Washington (Agencies): As tensions rose after Egypt President Hosni Mubarak rejected the Friday deadline of stepping down, the US began serious talks with top Egyptian officials on the possible immediate resignation of the beleaguered leader and the formation of a military-backed caretaker government till elections later this year.

The officials spoke on condition of anonymity to discuss the sensitive diplomatic talks, which are continuing.

The report about exit strategy talks came after US Vice President Joe Biden asked his new Egyptian counterpart Omar Suleiman to immediately start negotiations with opposition parties on a political transition. Suleiman may lead the interim government in Egypt.

US officials clarified that the United States isn't seeking to impose a solution on Egypt but said the administration had made a judgment that Mubarak should go soon if there is to be a peaceful resolution to the crisis.

"The President has said that now is the time to begin a peaceful, orderly and meaningful transition, with credible, inclusive negotiations," a White House spokesman, Tommy Vietor, said on Thursday night. "We have discussed with the Egyptians a variety of different ways to move that process forward, but all of those decisions must be made by the Egyptian people."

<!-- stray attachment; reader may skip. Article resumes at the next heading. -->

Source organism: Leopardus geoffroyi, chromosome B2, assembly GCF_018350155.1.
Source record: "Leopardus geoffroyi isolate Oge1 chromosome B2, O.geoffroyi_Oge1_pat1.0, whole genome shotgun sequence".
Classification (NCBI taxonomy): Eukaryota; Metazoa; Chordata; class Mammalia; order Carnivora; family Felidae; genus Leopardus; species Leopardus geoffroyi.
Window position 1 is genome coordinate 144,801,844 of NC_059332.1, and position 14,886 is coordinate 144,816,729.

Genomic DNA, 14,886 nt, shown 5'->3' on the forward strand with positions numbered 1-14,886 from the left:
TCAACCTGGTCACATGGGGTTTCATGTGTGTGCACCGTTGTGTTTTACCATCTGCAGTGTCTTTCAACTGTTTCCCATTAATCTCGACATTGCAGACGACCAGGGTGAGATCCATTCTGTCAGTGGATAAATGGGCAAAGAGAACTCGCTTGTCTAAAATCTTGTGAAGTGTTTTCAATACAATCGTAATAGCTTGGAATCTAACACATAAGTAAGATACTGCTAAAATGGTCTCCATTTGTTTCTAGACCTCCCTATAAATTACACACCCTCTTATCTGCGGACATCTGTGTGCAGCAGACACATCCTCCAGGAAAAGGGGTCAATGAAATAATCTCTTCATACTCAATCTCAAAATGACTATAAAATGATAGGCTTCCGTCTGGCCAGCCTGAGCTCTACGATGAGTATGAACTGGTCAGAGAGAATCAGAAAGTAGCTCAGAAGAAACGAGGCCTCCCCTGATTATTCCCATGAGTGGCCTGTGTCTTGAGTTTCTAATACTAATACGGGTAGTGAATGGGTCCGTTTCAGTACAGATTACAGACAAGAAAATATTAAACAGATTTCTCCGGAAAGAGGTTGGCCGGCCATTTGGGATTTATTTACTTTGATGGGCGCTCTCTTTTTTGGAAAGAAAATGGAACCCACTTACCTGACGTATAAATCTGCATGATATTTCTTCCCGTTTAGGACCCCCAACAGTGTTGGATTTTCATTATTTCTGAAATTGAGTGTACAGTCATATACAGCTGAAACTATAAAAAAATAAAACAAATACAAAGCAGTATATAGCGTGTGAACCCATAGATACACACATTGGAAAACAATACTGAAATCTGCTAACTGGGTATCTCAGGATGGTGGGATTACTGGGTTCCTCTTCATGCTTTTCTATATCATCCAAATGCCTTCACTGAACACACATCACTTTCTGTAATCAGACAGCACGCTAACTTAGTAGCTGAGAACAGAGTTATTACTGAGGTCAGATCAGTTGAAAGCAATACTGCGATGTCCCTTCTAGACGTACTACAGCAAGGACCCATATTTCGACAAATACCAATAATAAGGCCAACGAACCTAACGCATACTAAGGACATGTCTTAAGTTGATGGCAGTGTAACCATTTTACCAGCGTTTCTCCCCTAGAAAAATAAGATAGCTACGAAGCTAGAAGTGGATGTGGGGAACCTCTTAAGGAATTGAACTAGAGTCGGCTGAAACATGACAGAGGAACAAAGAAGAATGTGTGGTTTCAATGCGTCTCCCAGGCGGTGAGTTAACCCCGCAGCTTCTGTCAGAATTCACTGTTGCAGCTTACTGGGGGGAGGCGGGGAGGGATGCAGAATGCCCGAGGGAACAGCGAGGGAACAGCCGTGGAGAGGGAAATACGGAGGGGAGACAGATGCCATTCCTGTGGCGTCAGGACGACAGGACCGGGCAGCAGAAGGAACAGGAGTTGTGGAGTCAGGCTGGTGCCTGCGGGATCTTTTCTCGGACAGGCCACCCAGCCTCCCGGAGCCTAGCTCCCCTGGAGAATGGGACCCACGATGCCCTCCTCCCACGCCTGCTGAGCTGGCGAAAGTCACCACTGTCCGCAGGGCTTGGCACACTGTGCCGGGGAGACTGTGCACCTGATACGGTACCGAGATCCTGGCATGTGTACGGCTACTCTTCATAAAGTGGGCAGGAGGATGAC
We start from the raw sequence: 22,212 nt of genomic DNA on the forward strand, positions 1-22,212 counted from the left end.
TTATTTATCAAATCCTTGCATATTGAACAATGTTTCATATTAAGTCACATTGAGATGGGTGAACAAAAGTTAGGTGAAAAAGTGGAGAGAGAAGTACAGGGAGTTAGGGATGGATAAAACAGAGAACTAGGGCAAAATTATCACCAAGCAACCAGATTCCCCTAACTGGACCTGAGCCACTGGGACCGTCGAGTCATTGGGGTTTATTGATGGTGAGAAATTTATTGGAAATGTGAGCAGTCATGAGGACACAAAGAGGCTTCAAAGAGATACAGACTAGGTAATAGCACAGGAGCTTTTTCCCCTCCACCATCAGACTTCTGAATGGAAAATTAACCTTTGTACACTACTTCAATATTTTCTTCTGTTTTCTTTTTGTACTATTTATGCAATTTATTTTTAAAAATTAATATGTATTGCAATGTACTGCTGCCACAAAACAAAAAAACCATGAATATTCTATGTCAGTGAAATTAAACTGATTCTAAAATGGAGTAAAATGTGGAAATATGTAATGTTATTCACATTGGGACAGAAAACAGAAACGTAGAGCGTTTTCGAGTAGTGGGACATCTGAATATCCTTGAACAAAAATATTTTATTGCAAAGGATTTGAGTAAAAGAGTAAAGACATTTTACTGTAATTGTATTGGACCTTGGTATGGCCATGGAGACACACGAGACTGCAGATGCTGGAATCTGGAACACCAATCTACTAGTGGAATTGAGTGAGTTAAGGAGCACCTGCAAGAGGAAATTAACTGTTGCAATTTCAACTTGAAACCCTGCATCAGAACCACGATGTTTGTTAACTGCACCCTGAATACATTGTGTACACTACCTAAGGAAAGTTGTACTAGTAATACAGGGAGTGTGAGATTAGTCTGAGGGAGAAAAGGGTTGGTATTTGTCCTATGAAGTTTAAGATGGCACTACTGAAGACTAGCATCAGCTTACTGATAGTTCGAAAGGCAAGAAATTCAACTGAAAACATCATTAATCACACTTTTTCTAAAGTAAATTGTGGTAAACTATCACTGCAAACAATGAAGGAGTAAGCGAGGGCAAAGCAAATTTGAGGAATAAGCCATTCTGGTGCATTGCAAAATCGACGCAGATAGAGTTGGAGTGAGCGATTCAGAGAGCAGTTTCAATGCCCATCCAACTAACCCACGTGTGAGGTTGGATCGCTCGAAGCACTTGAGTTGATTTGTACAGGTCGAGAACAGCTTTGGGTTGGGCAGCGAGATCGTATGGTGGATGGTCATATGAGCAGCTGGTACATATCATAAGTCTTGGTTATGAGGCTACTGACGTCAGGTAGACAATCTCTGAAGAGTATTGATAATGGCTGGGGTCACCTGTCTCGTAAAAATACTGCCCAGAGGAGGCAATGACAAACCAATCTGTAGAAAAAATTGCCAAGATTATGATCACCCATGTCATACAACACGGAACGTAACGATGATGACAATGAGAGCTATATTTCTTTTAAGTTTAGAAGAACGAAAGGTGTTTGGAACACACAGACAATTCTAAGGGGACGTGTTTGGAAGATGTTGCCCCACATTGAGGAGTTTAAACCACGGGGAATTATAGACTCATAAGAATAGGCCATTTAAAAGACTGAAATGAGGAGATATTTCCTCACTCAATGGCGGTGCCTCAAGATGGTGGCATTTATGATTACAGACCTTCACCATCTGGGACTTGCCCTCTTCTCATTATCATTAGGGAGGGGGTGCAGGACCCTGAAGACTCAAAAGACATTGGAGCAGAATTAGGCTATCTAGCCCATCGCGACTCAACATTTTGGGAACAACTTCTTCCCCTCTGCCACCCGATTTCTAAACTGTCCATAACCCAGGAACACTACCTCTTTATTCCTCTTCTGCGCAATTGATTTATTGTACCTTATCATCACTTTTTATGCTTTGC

White House and State Department officials would not discuss details of the discussions US officials are having with the Egyptians. However, an administration official said there is no single plan being discussed with the Egyptians but various ideas with Egyptian figures were being discussed on how to proceed quickly with a process that includes a broad range of voices and leads to free and fair elections — in essence, different ways to accomplish those goals.

The discussions come amid escalating violence between pro- and anti-Mubarak forces.

That pressure from the US, which is the single largest aid provider to Egypt, is increasing was emphasized when the Senate approved a non-binding resolution late onThursday urging Mubarak to hand over power to a caretaker government and begin a peaceful transition to a democratic society.

The administration's call for an immediate transition from three decades of authoritarian rule in Egypt has coincided with American hopes that reforms in Jordan and Yemen could stave off similar revolt.

All three countries have experienced instability since protesters in Tunisia chased their leader from power last month.